I see this all the time with pistol AP laws because the people writing the laws have little understanding of cartridges/guns, and they end up getting the procedures and enforcement logistics confused or contradictory when they write the law. Not that they are ever enforced.


#8

DKConfiguration–When you said “I see this all the time with pistol AP laws because the people writing the laws have little understanding of cartridges/guns,”, reminds me of a situation here in Michigan back in 1987. This was in the era of all the uproar of the Teflon “Cop-Killer” bullets. The state legislature (or at least their high paid lawyers) wrote a proposed law that defined an AP bullet as any bullet containing less than 70% lead. A public hearing was held for the committee responsible for presenting the law. As a representative of Forensic Ammunition Service, I attended that hearing. When asked if anyone had any comments, I stood up and walked up to the table where the committee members were seated and commenced to pull out of my pocket about 50 different types of cartridges that would be prohibited under the proposed bill. (Try to do that today!!). The cartridges included Paper Bulleted Blanks, Rubber Bullets for indoor target practice, Aluminum Core Short Range bullets, Plastic bulleted rounds, etc. None of the committee members had ever seen any of these cartridges before, but all agreed that none of these could be construed as AP, but would indeed be illegal as the proposed law was written. [color=#FF0000]It showed their total ignorance of the subject.[/color] The law died in committee that day and so far no new laws about AP bullets have re-surfaced in Michigan to this day.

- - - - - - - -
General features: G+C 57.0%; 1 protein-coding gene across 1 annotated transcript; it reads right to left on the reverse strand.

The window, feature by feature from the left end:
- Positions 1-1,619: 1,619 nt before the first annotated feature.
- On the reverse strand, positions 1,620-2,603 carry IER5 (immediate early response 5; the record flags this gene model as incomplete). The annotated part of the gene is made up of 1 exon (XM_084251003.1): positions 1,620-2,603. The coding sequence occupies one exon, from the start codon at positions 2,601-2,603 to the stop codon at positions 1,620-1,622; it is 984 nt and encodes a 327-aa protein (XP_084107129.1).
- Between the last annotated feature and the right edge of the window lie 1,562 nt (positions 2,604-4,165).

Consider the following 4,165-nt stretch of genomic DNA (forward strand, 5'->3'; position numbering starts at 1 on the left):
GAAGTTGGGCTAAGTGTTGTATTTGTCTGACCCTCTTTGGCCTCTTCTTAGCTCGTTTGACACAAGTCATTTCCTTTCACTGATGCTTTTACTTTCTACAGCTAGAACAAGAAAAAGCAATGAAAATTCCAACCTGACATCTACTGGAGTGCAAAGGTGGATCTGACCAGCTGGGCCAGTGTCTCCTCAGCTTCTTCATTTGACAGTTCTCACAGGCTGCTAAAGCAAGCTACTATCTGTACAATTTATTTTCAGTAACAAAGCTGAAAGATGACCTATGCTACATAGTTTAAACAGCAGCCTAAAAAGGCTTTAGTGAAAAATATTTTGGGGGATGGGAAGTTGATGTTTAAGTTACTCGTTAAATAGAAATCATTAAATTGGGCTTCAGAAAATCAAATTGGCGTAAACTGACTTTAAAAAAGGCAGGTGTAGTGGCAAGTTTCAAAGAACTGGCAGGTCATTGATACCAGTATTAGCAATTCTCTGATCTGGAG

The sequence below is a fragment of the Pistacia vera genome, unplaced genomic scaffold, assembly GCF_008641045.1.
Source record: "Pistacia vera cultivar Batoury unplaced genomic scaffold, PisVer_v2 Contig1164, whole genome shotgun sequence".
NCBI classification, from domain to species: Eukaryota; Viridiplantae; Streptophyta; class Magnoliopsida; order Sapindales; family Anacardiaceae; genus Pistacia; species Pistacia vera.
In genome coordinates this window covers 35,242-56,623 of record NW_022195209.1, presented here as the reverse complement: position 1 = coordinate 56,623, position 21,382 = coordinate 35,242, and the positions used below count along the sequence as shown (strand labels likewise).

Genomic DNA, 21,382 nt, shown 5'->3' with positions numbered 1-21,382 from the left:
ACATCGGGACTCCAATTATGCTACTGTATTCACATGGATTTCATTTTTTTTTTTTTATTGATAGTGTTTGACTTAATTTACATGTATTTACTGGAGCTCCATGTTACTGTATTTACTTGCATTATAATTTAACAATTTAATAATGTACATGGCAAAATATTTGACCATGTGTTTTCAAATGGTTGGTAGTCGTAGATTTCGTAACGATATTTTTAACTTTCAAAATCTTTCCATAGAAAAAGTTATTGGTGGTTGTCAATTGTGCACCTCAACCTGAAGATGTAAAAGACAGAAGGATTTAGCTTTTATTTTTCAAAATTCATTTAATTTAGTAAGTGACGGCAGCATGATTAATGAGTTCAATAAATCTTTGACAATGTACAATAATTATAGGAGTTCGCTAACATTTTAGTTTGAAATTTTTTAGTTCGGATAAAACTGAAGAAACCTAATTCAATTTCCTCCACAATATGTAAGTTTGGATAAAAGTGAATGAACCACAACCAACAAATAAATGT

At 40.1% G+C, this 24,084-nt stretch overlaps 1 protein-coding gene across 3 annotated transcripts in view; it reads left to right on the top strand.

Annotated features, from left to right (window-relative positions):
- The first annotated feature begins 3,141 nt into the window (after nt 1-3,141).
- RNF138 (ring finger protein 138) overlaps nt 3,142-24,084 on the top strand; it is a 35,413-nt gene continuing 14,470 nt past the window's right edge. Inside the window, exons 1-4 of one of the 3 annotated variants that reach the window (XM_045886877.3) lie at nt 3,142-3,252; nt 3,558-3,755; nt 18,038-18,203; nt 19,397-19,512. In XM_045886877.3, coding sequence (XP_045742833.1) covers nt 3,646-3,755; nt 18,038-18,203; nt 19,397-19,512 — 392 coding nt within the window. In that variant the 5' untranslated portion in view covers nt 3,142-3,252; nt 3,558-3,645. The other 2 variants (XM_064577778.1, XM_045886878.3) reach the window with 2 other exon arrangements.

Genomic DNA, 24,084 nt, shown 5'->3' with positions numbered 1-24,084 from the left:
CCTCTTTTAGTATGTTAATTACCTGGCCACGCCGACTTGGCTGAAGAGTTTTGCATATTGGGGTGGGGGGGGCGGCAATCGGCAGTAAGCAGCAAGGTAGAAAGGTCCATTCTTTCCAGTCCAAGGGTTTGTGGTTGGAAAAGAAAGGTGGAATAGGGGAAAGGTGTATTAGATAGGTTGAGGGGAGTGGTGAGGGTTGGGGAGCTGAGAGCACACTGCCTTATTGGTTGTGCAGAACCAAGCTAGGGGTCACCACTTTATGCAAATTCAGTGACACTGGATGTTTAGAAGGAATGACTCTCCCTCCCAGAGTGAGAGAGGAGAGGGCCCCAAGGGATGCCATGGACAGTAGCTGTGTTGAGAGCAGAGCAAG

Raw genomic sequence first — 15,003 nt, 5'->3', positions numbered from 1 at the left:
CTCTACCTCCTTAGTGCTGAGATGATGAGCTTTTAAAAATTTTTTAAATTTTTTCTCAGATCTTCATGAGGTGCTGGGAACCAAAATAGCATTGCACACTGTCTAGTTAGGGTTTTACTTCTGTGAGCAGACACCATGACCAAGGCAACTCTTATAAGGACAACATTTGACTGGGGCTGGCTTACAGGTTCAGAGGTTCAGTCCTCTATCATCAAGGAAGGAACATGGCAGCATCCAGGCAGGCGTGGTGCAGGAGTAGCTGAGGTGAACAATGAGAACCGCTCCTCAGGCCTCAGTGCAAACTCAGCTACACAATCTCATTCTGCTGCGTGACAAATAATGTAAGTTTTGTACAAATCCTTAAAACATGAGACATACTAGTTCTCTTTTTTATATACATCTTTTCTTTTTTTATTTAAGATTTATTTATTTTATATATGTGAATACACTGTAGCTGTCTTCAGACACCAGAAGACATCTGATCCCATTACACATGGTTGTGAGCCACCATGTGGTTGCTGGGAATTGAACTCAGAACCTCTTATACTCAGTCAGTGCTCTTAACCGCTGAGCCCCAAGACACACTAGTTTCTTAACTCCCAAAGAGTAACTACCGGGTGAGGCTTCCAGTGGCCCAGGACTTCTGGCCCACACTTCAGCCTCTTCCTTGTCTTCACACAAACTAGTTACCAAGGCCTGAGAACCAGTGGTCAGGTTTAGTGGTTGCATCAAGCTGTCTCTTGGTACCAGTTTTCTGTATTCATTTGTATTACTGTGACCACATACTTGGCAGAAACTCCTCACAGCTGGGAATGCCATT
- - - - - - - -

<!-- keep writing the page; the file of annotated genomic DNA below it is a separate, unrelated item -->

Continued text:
#9

To clarify the TSA rules, as they have been explained to me.

TSA has seperate rules for handcarry and checked baggage.

Inert ammo, or anything that looks like ammo isn’t allowed in handcarry—period! This appears to be to prevent confusion and issues during screening.

Inert items are OK in checked baggage, IF THEY ARE CLEARLY INERT, and there lies on issue. How do the TSA people know they are inert? There is also the issue of anything over .75 caliber, or inert ordinance items. Some TSA people have no problem with inert items over .75 caliber, but some, like the guy who spoke to us at SLICS was hard over that nothing over .75 caliber was allowed in checked baggage, even if inert.

Cheers,

Lew


#10

Thanks everyone for the replies, they were what I expected and hoping for. Sometimes the little stupid questions must be asked, thats what usually keeps you out of jail for something simple.
TSA needes to come up with one standard that all agents need to abide by. Its different at every airport, and sometimes you don’t know what to expect. Read that SLICS had some TSA agents at the show and helped out with suggestions. Then after tornado, many traveled to different airports and were questioned at what they were doing. Maybe a suggestion to the main TSA people from the IAA would carry wieght and help set a standard. wolfgang


#11

Wolfgang, if TSA comes up with one level for all it will be the lowest (and for us the worst), means almost everything will be forbidden since those guys checking the luggage are clueless when it comes to ammo.


#12

VERY interesting information. I can honestly say I have never asked a law enforcement official their views on the matter. I will. I received my information from folks that were supposed to know (FFL holders, Class 3 dealers, etc).

Thanks for the info.


#13

I’m not sure that any law enforcement or legislator would know, or even be familiar with the law. You’d probably have to have a lawyer research it, and cross-check with a D.A. to get a firm answer.


#14

That could end up just opening a can of worms. The word no comes out of official mouths a lot easier than yes.
It is the default answer which means they don’t actually have to put their neck on the line by making a decision that may come back and bite them at some later date.